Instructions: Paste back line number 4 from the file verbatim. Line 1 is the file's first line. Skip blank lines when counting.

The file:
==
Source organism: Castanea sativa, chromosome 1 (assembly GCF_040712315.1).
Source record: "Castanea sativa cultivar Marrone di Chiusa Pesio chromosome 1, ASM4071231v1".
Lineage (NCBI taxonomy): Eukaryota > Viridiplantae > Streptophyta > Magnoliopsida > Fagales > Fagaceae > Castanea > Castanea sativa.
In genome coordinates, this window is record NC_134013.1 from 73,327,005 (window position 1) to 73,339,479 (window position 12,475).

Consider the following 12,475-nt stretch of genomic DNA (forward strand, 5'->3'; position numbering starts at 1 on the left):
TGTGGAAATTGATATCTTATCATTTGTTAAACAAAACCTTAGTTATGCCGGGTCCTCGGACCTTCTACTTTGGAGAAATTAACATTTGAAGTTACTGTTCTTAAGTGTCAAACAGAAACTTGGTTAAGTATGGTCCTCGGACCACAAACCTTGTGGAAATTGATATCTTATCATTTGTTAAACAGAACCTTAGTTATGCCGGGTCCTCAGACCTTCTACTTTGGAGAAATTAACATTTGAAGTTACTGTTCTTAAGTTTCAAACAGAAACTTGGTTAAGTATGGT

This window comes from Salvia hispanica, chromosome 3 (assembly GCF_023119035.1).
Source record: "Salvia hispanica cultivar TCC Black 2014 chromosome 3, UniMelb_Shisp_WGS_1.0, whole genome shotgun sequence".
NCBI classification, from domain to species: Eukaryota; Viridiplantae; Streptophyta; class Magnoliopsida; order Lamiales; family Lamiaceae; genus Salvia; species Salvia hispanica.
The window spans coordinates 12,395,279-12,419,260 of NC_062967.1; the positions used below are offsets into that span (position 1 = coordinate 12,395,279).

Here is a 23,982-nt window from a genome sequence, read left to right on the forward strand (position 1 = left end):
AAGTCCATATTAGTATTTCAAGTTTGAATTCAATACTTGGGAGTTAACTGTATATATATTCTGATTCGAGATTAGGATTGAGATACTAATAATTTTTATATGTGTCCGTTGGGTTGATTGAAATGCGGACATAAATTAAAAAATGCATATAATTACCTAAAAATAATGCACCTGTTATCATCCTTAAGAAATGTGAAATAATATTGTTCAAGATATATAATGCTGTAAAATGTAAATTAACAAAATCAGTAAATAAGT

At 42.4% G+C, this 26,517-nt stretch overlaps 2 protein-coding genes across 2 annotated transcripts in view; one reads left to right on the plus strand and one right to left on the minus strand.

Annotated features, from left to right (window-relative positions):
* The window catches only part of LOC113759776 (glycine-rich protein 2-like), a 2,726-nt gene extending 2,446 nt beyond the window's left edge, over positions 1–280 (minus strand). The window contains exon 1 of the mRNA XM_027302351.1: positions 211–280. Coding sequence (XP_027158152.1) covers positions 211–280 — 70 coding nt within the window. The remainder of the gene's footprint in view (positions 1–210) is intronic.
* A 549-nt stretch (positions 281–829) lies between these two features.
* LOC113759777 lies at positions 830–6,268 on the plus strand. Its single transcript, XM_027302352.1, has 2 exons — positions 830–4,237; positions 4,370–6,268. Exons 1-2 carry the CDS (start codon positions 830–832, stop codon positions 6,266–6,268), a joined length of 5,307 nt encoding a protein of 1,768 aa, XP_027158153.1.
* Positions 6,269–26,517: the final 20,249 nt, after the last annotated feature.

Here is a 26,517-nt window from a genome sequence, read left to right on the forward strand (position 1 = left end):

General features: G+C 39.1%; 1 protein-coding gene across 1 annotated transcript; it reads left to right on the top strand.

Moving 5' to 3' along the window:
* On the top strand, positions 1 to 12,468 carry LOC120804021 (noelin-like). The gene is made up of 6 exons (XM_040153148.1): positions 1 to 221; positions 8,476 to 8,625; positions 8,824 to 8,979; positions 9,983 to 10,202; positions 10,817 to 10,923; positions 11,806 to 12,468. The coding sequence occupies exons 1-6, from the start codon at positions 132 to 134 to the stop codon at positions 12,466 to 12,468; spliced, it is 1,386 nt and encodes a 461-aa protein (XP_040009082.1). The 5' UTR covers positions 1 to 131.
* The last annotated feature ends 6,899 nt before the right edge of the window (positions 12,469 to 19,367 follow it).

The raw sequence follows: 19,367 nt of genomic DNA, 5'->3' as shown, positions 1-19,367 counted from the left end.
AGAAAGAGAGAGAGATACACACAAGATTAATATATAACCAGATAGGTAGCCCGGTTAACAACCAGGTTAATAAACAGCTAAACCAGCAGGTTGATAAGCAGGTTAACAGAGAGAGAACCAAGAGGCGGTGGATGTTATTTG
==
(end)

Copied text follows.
In genome coordinates, this window is record NC_134013.1 from 73,327,005 (window position 1) to 73,339,479 (window position 12,475).